Cathie Black refused to respond to reporters who asked her if she would send her own children to a New York City public school if she had to do over again, and instead repeated the mantra of parental "choice." But the implicit policies pursued by Bloomberg, which she has announced her intention to pursue, in effect prevent parents from being able to choose a public school for their children with reasonable class sizes.
No doubt Gates, Bloomberg, and soon Black, are looking to make cost savings and efficiencies of scale by laying off experienced teachers, increasing class size, and delivering instruction via computers -- efficiencies meant for other people's children, but not their own.
As Patrick Sullivan, parent and Manhattan member of the Board of Education, said in a recent speech, in words that apply to all the oligarchs intent on imposing their misguided priorities on public school children,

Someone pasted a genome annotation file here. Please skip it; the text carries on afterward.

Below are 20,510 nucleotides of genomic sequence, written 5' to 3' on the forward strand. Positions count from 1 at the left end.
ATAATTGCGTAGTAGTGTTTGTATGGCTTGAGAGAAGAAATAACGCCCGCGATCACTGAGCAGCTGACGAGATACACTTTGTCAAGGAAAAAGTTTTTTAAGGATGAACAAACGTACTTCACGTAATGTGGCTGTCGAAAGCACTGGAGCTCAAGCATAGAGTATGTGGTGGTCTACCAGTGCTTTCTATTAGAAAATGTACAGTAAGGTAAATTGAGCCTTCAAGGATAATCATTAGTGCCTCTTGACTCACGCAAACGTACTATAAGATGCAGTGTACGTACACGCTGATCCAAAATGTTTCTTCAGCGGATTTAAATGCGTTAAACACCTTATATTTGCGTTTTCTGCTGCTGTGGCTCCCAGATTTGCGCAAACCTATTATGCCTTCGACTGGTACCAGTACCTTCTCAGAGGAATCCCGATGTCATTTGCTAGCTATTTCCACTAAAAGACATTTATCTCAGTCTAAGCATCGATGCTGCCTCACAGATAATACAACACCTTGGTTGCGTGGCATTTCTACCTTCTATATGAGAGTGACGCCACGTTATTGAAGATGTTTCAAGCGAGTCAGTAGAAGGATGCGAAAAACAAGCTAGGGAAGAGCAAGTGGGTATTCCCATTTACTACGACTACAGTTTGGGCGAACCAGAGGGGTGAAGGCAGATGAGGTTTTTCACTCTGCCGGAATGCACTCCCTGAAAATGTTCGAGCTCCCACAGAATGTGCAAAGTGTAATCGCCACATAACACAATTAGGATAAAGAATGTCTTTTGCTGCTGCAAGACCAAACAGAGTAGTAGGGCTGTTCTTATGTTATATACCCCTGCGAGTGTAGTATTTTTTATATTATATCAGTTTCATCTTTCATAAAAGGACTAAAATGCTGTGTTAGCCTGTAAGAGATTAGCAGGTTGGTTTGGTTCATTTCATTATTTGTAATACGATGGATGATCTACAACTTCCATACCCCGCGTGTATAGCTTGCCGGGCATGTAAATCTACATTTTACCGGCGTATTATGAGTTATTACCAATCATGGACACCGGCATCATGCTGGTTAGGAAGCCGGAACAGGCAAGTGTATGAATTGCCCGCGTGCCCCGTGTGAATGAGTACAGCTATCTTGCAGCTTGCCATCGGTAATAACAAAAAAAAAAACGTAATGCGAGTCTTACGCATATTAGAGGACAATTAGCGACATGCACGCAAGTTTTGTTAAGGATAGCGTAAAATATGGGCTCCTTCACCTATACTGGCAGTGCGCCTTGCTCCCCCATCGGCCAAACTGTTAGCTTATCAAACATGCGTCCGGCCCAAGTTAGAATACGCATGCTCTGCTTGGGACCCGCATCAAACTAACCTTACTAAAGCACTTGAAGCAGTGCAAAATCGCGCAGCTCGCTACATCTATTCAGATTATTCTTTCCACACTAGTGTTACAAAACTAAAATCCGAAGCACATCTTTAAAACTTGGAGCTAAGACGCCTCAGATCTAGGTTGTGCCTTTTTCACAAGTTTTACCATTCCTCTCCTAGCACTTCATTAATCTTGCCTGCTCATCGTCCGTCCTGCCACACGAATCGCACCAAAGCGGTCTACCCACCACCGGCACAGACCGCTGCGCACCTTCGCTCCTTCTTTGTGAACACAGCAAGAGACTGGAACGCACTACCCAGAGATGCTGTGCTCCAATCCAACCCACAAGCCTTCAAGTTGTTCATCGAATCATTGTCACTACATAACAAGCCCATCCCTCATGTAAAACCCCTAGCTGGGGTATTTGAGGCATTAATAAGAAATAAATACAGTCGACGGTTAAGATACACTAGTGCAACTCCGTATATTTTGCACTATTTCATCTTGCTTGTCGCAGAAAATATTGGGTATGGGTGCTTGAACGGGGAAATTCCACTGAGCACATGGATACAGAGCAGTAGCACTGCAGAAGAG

the worst of all this is the people who control our schools, the people who run our schools, the Mayor, the Chancellor, the Regents, they don't send their own kids to these schools. They have one idea of education for our kids and and an entirely different one for their own.
Beyond autonomy, beyond accountability, beyond privatization, the core principle of the Bloomberg administration when it comes to education is condescension: the idea that there's one idea of education for their children and a totally different idea of education for everybody else's, and that's what has to stop.